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by Jim Toedtman, AARP Bulletin, January 14, 2009|Comments: 0
President-elect Barack Obama set the timetable just days after his election. “I want to ensure that we hit the ground running on Jan. 20 because we don’t have a moment to lose,” he said on Nov. 8. Two months later, his message has even more urgency. “For every day we wait or point fingers or drag our feet, more Americans will lose their jobs. More families will lose their savings. More dreams will be deferred and denied.”
He and Congress have set an ambitious and lengthy agenda. As comprehensive as it is, it has a special impact on the nation’s 50-plus population. Here are the highlights of, and the potential obstacles to, these priority items.
REVIVE THE ECONOMY
The Obama proposal: A gigantic economic stimulus bill of between $750 billion and $1 trillion that—
• Cuts taxes. The proposals amount to $300 billion for individuals and businesses, including a promised $500 cut for every taxpayer.
• Creates jobs. With unemployment at 7.2 percent, Obama hopes to create or save more than 3 million jobs over the next two years. That includes so-called green jobs that make public and private construction energy-efficient and that encourage new energy production and research. The nation’s governors and mayors have circulated multibillion-dollar lists of “shovel-ready” projects for new highway and building construction. A proposal to provide subsidies for companies that add or save jobs has been criticized because employers might be tempted to exaggerate hiring and firing plans in order to collect the subsidy. But Obama is very eager to create lots of new jobs.
• Helps troubled industries. Obama must get congressional approval for spending the second $350 billion portion of the $700 billion Troubled Asset Relief Program. That won’t be easy. In the face of wide criticism, TARP is being overhauled to require accountability from recipients and to expand assistance beyond the financial industry to the auto industry and possibly airlines and agriculture.
The 50-plus America impact: Since October, Americans have lost a collective $1 trillion from their 401(k) accounts, and an additional $1 trillion in retirement savings for those who rolled their 401(k)s into individual retirement accounts. Unemployment among people over 55 has risen by 65 percent in the past year, and one-fourth of retirees say they’ve considered returning to work because they need the income. Of homeowners facing foreclosure, 700,000 are over 50. Projected state budget cuts also affect those relying on Medicaid for long-term care and those seeking job training at financially strapped local schools and community colleges. Older Americans facing time pressure and fixed incomes are especially likely to benefit from a stronger economy.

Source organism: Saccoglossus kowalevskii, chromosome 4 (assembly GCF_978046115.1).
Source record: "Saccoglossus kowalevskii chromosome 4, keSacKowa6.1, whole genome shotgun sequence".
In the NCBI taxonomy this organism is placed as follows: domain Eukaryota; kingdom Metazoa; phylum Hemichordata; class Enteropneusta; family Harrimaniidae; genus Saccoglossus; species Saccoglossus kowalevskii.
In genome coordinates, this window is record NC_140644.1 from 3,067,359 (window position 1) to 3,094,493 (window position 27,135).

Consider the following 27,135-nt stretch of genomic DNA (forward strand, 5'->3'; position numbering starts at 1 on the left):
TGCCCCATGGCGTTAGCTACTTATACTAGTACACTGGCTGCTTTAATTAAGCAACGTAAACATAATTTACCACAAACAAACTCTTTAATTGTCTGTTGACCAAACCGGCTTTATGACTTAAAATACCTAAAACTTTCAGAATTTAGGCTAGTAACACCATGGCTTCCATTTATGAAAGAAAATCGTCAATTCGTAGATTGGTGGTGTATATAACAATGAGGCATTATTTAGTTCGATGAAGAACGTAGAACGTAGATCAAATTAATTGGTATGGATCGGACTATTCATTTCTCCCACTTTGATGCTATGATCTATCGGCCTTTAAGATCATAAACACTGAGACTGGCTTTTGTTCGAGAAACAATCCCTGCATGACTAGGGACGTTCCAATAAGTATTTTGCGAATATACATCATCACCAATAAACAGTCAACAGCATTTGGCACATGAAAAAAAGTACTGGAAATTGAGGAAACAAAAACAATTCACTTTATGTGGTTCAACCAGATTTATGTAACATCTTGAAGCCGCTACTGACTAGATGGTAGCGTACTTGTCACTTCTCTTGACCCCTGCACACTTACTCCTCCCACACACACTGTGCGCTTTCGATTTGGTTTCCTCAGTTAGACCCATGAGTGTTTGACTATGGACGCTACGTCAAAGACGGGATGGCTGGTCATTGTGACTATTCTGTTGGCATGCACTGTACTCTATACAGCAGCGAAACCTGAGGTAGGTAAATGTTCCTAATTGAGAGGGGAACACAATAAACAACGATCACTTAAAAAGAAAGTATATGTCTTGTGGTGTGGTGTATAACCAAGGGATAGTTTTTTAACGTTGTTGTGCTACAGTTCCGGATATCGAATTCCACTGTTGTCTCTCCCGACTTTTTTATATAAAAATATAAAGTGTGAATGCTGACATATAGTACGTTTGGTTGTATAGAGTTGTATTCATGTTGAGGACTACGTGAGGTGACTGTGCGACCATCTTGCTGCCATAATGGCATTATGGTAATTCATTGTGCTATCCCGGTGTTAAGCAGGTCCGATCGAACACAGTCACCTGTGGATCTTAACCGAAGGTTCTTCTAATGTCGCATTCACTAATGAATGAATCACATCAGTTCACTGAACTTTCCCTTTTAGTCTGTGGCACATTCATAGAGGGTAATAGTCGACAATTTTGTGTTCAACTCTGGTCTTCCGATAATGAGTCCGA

Target date: Feb. 13, the start of Congress’ scheduled Presidents Day recess.
Key questions: Can conflicting factions of the Democrats come together? Will Democrats and Republicans work together? Will business support the effort? Can long-term costs be controlled?
Leaders to watch: Senate Banking Committee Chairman Chris Dodd, D-Conn.; Senate Finance Committee Chairman Max Baucus, D-Mont.; House Financial Services Committee Chairman Barney Frank, D-Mass.; House Ways and Means Committee Chairman Charles Rangel, D-N.Y., Senate Appropriations Committee Chairman Daniel Inouye, D-Hawaii; and House Appropriations Committee Chairman David Obey, D-Wis.
SPARK ENERGY EFFICIENCY
The Obama proposal: Double alternative-energy production in three years. Modernize 75 percent of federal buildings and improve energy efficiency in 2 million homes. Extend the Low Income Home Energy Assistance Program and provide incentives for weatherization.
The 50-plus America impact: Soaring energy prices have squeezed millions of older Americans living on fixed incomes, driving up gasoline prices and home electricity and heating costs.
Key questions: How many of those initiatives can be squeezed into the economic stimulus package? What form will incentives for wind and solar energy production take? Will oil companies be taxed? Will gas taxes be raised?
Leaders to watch: Designated Interior Secretary Ken Salazar; designated Energy Secretary Steven Chu; designated Treasury Secretary Tim Geithner; and former Vice President Al Gore.
EXPAND HEALTH CARE AT LOWER COST
The Obama proposal, step one: Expand children’s health care. Obama wants Congress to pass a bill that expands eligibility for the State Children’s Health Insurance Program (SCHIP). The expansion would be financed by increasing the federal tobacco tax. SCHIP was vetoed twice by President Bush.
Target date: Jan. 20. Obama hopes this will be the first bill he signs.
Key questions: Will industry pressure and Senate Republicans be able to stop this plan?
Leaders to watch: Senate Health Committee Chairman Edward M. Kennedy, D-Mass., and Finance Chairman Max Baucus; Senate Minority Leader Mitch McConnell, R-Ky.; and House Speaker Nancy Pelosi, D-Calif.
The Obama proposal, step two: Health care reform as part of the economic stimulus plan. This includes several components, such as helping states with a temporary increase in the federal share of Medicaid spending and providing temporary insurance for people who have lost their jobs. Obama also wants to accelerate the use of information technology by putting all Americans’ health records online within five years.
Target date: Before Feb. 13, the first day of Congress’ scheduled Presidents Day recess.
Key questions: Can large and small businesses, state leaders and congressional factions find areas of agreement? How much aid do states need, and for how long? Will doctors’ objections and privacy fears trump the new technology? Can the House Ways and Means and Commerce committees and the Senate Finance and Health committees be persuaded to set aside turf battles?